Just as women are told they can never show anger, men are taught to never display too much emotion. This type of parenting, not surprisingly, comes with many side effects as boys turn to men.
We’ve all heard the cliche sayings: “don’t be a sissy,” “boys don’t cry,” “you’re acting like a girl” and “man up.” It all comes down to believing boys who show stronger personal emotions, such as sadness, are viewed as more feminine.
It starts at a young age: little boys can cry when they get hurt, carry around stuffed animals for comfort and even hug or hold hands with their friends to show love and affection. Then, there is an immediate change where all of this is no longer allowed.
“By second grade, male indoctrination begins,” Audrey Nelson, Ph.D., said. “Boys are sissies if they show fear, pain or heaven forbid the most taboo expression of all: crying.”
Crying is one of the biggest rule breakers in the “macho-man-handbook” that society has created. Men who publicly cry are often labeled as weak, feminine and even gay. They are taught to turn to anger instead.
This rule drilled into young boys’ heads turns any of their future feelings of sadness into anger, which is viewed as a much more manly emotion.
Therefore, instead of simply crying when they become upset, some men will often resort to hitting, throwing or breaking objects.
This repression of emotion built up throughout their lives is what can lead to little tolerance for rejection and failure, low levels of self esteem and higher chances of domestic violence.
Not only does this change how men act, but it can change their physical health as well.
“And emotion suppression can have consequences for physical, as well as psychological and relational, health — these men may be at greater risk for stress-related cardiovascular problems in the long run,” June Gruber and Jessica Borelli, psychology professors at Yale and University of California, Irvine, respectively, said.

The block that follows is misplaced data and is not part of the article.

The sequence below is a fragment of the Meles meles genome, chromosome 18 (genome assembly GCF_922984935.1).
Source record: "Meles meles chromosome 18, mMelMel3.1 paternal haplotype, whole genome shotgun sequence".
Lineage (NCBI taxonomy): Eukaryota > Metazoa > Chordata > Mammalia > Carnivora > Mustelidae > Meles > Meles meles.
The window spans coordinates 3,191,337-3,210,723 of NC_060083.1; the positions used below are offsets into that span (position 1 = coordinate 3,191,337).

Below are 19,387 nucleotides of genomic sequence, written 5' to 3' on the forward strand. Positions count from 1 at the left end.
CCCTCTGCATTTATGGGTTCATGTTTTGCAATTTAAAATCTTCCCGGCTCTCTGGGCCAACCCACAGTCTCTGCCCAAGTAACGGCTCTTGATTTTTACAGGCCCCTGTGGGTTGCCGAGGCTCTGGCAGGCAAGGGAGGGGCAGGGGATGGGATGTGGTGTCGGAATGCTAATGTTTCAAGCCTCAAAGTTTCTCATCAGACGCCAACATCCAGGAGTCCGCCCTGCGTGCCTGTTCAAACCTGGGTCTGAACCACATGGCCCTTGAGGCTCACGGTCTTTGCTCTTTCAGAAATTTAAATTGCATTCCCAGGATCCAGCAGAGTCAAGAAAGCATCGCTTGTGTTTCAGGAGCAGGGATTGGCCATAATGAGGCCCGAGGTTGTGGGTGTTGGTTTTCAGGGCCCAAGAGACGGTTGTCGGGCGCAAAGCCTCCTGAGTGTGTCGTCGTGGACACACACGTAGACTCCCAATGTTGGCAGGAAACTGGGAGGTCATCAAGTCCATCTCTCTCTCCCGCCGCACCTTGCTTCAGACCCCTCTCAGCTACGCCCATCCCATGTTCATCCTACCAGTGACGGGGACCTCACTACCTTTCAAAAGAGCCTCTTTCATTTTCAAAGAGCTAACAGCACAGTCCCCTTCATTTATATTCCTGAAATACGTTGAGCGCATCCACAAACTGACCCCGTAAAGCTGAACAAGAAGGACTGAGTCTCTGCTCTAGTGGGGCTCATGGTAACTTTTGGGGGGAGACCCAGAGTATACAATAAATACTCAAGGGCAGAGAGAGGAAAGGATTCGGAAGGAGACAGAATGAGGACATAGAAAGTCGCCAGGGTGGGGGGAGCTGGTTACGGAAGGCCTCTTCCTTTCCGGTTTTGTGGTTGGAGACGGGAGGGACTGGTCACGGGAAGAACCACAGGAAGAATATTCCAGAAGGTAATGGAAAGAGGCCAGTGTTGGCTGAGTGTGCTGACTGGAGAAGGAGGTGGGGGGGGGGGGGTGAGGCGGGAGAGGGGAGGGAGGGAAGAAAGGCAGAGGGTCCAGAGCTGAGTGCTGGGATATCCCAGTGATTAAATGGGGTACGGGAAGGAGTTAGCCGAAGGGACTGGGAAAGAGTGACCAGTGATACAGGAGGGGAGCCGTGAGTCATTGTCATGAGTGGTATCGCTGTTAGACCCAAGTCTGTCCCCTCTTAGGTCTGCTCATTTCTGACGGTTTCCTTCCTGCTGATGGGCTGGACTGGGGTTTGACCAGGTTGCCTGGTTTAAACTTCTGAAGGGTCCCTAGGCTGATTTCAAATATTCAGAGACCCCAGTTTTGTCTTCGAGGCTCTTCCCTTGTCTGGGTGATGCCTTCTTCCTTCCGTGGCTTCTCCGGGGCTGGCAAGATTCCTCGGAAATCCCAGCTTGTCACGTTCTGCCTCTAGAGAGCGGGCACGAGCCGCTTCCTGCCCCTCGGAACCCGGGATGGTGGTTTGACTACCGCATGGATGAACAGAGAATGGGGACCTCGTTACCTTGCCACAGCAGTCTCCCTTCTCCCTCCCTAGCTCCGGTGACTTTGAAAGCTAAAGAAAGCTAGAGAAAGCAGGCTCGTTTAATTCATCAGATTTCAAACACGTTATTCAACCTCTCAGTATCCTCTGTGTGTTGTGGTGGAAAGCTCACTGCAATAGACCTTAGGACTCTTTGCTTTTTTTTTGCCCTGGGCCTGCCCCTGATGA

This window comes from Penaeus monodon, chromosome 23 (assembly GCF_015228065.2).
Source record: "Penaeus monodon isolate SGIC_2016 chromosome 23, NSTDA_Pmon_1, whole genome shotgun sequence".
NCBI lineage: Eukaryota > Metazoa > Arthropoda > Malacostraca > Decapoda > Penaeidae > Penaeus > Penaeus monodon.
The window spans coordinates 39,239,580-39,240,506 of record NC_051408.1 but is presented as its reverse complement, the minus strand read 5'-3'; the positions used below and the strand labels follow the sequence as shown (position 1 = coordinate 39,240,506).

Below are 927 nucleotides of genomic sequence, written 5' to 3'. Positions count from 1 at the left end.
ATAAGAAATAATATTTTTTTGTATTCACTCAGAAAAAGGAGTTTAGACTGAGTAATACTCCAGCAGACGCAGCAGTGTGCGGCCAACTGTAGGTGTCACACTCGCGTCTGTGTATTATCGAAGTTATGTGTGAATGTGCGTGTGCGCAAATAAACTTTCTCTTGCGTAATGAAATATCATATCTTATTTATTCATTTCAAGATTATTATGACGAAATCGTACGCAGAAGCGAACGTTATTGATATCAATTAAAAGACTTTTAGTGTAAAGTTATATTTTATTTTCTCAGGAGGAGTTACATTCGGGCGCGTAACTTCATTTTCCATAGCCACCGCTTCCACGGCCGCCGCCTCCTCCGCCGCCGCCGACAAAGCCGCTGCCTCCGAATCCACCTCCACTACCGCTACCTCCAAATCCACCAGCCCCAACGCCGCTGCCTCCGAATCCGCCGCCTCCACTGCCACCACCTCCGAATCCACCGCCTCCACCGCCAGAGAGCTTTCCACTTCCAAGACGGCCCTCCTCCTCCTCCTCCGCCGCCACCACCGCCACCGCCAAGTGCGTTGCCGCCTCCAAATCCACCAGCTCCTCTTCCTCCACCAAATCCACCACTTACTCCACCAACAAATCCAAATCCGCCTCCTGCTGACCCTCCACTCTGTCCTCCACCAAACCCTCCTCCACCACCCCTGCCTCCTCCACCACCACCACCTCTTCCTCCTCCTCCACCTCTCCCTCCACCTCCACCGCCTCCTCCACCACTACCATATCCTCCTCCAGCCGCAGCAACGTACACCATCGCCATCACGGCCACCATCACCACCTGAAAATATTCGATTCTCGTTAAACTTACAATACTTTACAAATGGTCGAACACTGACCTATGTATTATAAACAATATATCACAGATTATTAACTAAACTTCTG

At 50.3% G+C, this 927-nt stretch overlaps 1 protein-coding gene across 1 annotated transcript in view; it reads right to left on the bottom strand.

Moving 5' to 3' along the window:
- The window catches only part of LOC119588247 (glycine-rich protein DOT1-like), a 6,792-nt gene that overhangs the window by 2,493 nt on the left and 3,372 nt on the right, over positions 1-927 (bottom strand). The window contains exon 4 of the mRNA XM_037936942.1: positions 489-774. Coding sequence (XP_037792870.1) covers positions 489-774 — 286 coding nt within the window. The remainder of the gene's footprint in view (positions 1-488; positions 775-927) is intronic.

Lastly, the mental health of a man can be jeopardized from these rules. Not feeling comfortable to be sad, show emotion or be vulnerable leads to a heap of hurt feelings that will never be given an opportunity to be sorted through and validated.
“Taboos against male expressiveness mean that men are less likely than women to get help when they’re suffering from depression,” according to Reader’s Digest. “This, in turn, is correlated with higher suicide rates (men are three to four times as likely to commit suicide as women), as well as higher rates of alcoholism and drug addiction.”
Though it’s difficult to turn these effects around once a boy has gone through his whole life being told he’s not manly for feeling, we can all start by reevaluating and changing the way we think and raising a better future generation.
Men, just like women, are simply human beings. As humans, we cry, we get jealous, we want to be affectionate and we want to show how we are feeling. Your gender does not determine your natural reactions to stimuli.
As Rob Liu, founder of the website ConsciousED, put it so well: “Humans have light and dark. We can be angry, or stupid, or cruel, and also loving, and kind, and wise. We need to accept all parts of our personalities because we’re just human.”
Regardless of your gender, we need to stop giving each other rules or expectations that dictate whether we are strong or weak. We need to understand that we can be both and that doesn’t make us less of anything, especially a man.
The most “manly” thing a man can do is feel comfortable and secure enough to show his emotions without fear of judgment from others. Fragile masculinity is out, real men cry.